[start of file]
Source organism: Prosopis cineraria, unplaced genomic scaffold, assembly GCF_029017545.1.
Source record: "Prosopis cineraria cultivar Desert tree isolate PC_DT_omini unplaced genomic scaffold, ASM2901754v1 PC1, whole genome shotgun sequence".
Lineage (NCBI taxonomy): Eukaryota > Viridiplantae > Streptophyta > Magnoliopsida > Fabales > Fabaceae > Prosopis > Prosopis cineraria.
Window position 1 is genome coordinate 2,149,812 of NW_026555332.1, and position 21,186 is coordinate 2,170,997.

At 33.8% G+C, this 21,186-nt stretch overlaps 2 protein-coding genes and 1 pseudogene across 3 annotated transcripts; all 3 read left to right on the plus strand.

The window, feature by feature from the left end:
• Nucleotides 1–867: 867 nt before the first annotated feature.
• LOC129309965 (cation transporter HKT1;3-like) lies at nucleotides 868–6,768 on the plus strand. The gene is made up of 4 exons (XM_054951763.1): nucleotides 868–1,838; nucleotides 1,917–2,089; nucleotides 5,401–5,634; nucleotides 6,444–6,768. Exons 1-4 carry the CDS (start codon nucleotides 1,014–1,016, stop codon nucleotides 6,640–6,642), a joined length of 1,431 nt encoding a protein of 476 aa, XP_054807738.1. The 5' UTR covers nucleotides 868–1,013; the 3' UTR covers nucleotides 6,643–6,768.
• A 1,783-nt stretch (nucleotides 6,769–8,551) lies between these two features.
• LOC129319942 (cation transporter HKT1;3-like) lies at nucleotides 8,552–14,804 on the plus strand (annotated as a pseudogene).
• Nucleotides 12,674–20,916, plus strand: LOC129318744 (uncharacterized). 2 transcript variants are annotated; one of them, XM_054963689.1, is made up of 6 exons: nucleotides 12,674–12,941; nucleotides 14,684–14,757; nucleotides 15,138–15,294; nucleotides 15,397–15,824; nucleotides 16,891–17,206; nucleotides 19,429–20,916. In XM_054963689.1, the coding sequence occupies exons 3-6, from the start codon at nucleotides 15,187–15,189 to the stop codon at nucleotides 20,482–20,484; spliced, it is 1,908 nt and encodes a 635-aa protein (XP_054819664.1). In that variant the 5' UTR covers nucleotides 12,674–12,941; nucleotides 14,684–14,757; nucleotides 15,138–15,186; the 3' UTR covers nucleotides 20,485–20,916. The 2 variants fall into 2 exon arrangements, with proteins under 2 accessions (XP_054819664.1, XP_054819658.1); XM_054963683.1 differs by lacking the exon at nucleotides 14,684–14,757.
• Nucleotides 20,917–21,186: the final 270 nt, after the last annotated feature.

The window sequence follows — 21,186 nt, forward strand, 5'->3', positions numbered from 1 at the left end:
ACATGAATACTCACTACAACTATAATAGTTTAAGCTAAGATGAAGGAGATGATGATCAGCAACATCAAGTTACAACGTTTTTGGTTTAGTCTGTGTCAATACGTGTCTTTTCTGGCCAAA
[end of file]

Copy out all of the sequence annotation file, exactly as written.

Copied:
Source organism: Prosopis cineraria, unplaced genomic scaffold, assembly GCF_029017545.1.
Source record: "Prosopis cineraria cultivar Desert tree isolate PC_DT_omini unplaced genomic scaffold, ASM2901754v1 PC1, whole genome shotgun sequence".
Lineage (NCBI taxonomy): Eukaryota > Viridiplantae > Streptophyta > Magnoliopsida > Fabales > Fabaceae > Prosopis > Prosopis cineraria.
Window position 1 is genome coordinate 2,149,812 of NW_026555332.1, and position 21,186 is coordinate 2,170,997.

At 33.8% G+C, this 21,186-nt stretch overlaps 2 protein-coding genes and 1 pseudogene across 3 annotated transcripts; all 3 read left to right on the plus strand.

The window, feature by feature from the left end:
• Nucleotides 1–867: 867 nt before the first annotated feature.
• LOC129309965 (cation transporter HKT1;3-like) lies at nucleotides 868–6,768 on the plus strand. The gene is made up of 4 exons (XM_054951763.1): nucleotides 868–1,838; nucleotides 1,917–2,089; nucleotides 5,401–5,634; nucleotides 6,444–6,768. Exons 1-4 carry the CDS (start codon nucleotides 1,014–1,016, stop codon nucleotides 6,640–6,642), a joined length of 1,431 nt encoding a protein of 476 aa, XP_054807738.1. The 5' UTR covers nucleotides 868–1,013; the 3' UTR covers nucleotides 6,643–6,768.
• A 1,783-nt stretch (nucleotides 6,769–8,551) lies between these two features.
• LOC129319942 (cation transporter HKT1;3-like) lies at nucleotides 8,552–14,804 on the plus strand (annotated as a pseudogene).
• Nucleotides 12,674–20,916, plus strand: LOC129318744 (uncharacterized). 2 transcript variants are annotated; one of them, XM_054963689.1, is made up of 6 exons: nucleotides 12,674–12,941; nucleotides 14,684–14,757; nucleotides 15,138–15,294; nucleotides 15,397–15,824; nucleotides 16,891–17,206; nucleotides 19,429–20,916. In XM_054963689.1, the coding sequence occupies exons 3-6, from the start codon at nucleotides 15,187–15,189 to the stop codon at nucleotides 20,482–20,484; spliced, it is 1,908 nt and encodes a 635-aa protein (XP_054819664.1). In that variant the 5' UTR covers nucleotides 12,674–12,941; nucleotides 14,684–14,757; nucleotides 15,138–15,186; the 3' UTR covers nucleotides 20,485–20,916. The 2 variants fall into 2 exon arrangements, with proteins under 2 accessions (XP_054819664.1, XP_054819658.1); XM_054963683.1 differs by lacking the exon at nucleotides 14,684–14,757.
• Nucleotides 20,917–21,186: the final 270 nt, after the last annotated feature.

The window sequence follows — 21,186 nt, forward strand, 5'->3', positions numbered from 1 at the left end:
ACATGAATACTCACTACAACTATAATAGTTTAAGCTAAGATGAAGGAGATGATGATCAGCAACATCAAGTTACAACGTTTTTGGTTTAGTCTGTGTCAATACGTGTCTTTTCTGGCCAAA